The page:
What Do Cecilia Bartoli & Fedora Barbieri Share In Common?

Fedora Barbieri and Cecilia Bartoli never sang the same role.

Fedora Barbieri and Cecilia Bartoli, mezzo-sopranos born on June 4, could not be more diametrically opposed from a vocal standpoint.

Unlike the past few articles showcasing two birthday-sharing singers together to see how their careers feature numerous similar roles, this article, which features two Italian mezzos, has none. At all.

Bartoli and Barbieri never sang the same roles. They only have one opera they share in common, but even then, thanks to some bold artistry from Bartoli, they sing different roles. For those keeping track, that opera is “Norma.” Bartoli famously recorded the title role of the opera despite tradition seeing sopranos taking on the lead role.

Barbieri’s own involvement in “Norma” is also quite legendary. The eternal friend of superstar soprano Maria Callas, Barbieri was Adalgisa in Callas’ Metropolitan Opera debut.

But that aside, there is no overlap. So instead, let’s just delve a bit into what made (or makes in the case of Bartoli) these artists so special in the history of opera.

Barbieri

Born in 1920, the Italian mezzo dominated the dramatic repertoire. She was the Eboli of her time and one of the great Verdi mezzos of her day. Other major roles for her included Azucena in “Il Trovatore,” Mistress Quickly in “Falstaff,” Ulrica in “Un Ballo in Maschera,” and Amneris in “Aida.” She also took on operas by Puccini and Ponchielli, among others.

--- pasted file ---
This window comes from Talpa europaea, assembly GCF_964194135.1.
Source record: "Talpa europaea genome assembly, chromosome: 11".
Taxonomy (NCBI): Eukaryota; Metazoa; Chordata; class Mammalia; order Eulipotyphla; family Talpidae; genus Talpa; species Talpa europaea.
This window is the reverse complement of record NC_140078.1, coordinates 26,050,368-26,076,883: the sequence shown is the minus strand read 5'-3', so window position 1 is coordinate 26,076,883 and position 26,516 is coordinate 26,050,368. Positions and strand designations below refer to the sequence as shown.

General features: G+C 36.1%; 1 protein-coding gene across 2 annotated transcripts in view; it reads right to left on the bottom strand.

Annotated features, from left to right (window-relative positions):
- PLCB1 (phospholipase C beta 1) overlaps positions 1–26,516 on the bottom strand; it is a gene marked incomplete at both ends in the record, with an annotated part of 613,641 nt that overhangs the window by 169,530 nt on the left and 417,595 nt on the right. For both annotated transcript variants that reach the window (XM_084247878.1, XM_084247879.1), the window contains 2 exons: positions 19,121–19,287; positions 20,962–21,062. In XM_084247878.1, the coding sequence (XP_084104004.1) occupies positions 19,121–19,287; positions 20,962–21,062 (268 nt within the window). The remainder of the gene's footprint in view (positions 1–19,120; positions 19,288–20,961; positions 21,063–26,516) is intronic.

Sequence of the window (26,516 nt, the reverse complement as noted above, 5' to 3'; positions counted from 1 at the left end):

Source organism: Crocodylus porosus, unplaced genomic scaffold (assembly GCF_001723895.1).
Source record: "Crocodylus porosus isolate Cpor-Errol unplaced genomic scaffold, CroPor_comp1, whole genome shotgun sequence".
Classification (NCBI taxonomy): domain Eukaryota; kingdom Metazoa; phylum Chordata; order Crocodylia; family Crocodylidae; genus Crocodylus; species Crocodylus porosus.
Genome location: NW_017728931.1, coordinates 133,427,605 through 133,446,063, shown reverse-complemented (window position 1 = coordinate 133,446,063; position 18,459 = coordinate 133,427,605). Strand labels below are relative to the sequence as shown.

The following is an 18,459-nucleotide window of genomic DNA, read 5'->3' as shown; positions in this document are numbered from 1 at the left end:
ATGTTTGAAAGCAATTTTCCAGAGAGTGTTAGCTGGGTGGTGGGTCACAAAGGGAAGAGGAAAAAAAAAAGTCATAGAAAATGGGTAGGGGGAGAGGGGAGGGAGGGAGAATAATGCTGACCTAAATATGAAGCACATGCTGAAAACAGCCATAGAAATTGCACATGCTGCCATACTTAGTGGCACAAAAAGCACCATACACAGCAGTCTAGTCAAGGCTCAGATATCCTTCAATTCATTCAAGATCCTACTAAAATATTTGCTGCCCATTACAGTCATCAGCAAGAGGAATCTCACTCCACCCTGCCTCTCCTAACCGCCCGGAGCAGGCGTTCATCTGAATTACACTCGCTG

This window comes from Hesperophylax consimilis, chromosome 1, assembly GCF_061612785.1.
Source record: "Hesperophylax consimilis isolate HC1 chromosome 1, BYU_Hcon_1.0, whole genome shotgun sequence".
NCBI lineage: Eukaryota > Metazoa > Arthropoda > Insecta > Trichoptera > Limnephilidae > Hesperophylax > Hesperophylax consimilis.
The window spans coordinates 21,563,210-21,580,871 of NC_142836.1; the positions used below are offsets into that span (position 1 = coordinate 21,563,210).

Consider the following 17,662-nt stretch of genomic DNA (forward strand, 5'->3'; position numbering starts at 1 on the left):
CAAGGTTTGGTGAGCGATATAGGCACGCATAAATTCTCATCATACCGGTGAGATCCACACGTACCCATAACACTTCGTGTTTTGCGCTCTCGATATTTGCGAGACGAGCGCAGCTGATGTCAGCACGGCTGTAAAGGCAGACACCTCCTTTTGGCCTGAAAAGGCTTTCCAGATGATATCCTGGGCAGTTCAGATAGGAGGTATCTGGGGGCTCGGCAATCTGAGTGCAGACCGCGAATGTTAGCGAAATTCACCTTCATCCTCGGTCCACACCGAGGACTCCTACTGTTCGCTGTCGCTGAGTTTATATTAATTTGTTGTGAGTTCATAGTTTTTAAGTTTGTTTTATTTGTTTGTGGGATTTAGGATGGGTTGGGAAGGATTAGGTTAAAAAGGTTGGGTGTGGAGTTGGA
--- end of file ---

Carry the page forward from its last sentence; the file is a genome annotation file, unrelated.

Bartoli

You won’t catch Bartoli anywhere near a Verdi or Puccini opera (though she does appear on the Freni-Pavarotti “Manon Lescaut” in a bit part), just as you wouldn’t expect to hear Barbieri singing Rossini or Mozart or any baroque opera. Bartoli, of course, has made a career out of dominating the Mozart and much of the Rossini repertoire, particularly “La Cenerentola.” She has never shied away from a massive challenge, as evidenced by her “Norma” and “Sonnambula” interpretations, and she even took on Cleopatra in “Giulio Cesare.” All three of those roles are usually associated with sopranos.

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About the Author

David Salazar
Prior to creating OperaWire, DAVID SALAZAR, (Editor-in-Chief) worked as a reporter for Latin Post where he interviewed major opera stars including Placido Domingo, Anna Netrebko, Vittorio Grigolo, Diana Damrau and Rolando Villazon among others. His 2014 interview with opera star Kristine Opolais was cited in a New York Times Review. He also had the opportunity of interviewing numerous Oscar nominees, Golden Globe winners and film industry giants such as Guillermo del Toro, Oscar Isaac and John Leguizamo among others. David holds a Masters in Media Management from Fordham University. During his time at Fordham, he studied abroad at the Jagiellonian University in Poland. He also holds a dual bachelor’s from Hofstra University in Film Production and Journalism.

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